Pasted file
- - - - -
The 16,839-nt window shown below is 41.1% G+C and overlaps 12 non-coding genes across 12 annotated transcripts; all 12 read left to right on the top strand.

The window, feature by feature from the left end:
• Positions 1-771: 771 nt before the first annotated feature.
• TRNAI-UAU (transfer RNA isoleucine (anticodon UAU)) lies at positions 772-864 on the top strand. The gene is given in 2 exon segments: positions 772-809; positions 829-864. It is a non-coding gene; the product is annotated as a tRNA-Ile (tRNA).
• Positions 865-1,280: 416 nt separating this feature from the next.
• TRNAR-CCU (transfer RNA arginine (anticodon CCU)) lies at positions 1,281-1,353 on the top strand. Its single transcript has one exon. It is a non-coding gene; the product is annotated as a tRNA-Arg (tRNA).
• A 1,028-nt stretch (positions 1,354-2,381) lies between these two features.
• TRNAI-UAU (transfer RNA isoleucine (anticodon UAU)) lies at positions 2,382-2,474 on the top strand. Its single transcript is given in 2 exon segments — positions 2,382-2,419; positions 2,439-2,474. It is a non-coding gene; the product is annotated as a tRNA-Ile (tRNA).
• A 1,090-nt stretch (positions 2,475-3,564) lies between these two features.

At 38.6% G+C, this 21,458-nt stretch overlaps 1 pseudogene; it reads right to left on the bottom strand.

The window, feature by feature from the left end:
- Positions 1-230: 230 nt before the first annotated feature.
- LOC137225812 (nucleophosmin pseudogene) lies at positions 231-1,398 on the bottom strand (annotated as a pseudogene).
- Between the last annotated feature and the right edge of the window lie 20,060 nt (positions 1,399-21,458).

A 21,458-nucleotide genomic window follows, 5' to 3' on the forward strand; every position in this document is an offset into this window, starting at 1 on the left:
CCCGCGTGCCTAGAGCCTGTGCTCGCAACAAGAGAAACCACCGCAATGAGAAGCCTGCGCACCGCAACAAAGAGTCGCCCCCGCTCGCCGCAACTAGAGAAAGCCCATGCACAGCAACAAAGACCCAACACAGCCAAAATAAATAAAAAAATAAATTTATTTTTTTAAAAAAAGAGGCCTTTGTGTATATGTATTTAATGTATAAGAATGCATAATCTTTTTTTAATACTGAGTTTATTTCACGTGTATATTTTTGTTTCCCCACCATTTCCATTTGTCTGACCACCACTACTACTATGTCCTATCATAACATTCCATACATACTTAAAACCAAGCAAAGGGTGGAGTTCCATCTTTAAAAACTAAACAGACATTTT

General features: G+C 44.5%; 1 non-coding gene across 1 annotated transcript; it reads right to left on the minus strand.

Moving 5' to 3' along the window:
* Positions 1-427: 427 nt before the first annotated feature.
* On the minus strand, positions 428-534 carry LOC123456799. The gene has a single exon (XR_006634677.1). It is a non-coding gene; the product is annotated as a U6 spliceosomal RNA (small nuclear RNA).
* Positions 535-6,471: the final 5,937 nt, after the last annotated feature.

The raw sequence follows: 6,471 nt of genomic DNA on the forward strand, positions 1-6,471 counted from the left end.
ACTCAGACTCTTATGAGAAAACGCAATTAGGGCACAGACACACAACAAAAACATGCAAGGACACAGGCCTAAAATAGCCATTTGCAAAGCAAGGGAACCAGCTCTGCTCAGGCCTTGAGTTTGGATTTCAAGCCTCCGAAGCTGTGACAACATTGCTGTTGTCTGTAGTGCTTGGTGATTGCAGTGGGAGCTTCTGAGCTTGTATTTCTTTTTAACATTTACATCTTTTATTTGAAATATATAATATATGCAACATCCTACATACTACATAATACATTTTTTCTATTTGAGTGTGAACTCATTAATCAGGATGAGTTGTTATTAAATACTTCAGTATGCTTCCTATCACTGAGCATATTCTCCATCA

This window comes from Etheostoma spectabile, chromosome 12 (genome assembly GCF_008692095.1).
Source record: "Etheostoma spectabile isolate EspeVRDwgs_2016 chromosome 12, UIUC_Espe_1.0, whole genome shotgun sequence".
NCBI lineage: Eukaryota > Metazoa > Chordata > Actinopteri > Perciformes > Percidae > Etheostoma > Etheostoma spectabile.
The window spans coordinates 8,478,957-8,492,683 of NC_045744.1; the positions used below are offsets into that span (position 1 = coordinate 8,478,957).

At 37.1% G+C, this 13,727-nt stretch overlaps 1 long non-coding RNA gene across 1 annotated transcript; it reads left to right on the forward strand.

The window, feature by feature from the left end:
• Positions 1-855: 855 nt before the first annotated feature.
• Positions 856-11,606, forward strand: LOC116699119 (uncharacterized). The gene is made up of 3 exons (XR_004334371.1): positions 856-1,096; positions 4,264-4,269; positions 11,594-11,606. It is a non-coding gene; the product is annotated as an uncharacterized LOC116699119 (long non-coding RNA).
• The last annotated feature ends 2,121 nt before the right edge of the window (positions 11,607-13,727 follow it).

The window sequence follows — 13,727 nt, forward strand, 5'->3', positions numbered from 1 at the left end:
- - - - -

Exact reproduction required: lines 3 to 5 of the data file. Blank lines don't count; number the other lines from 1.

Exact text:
• Positions 1-771: 771 nt before the first annotated feature.
• TRNAI-UAU (transfer RNA isoleucine (anticodon UAU)) lies at positions 772-864 on the top strand. The gene is given in 2 exon segments: positions 772-809; positions 829-864. It is a non-coding gene; the product is annotated as a tRNA-Ile (tRNA).
• Positions 865-1,280: 416 nt separating this feature from the next.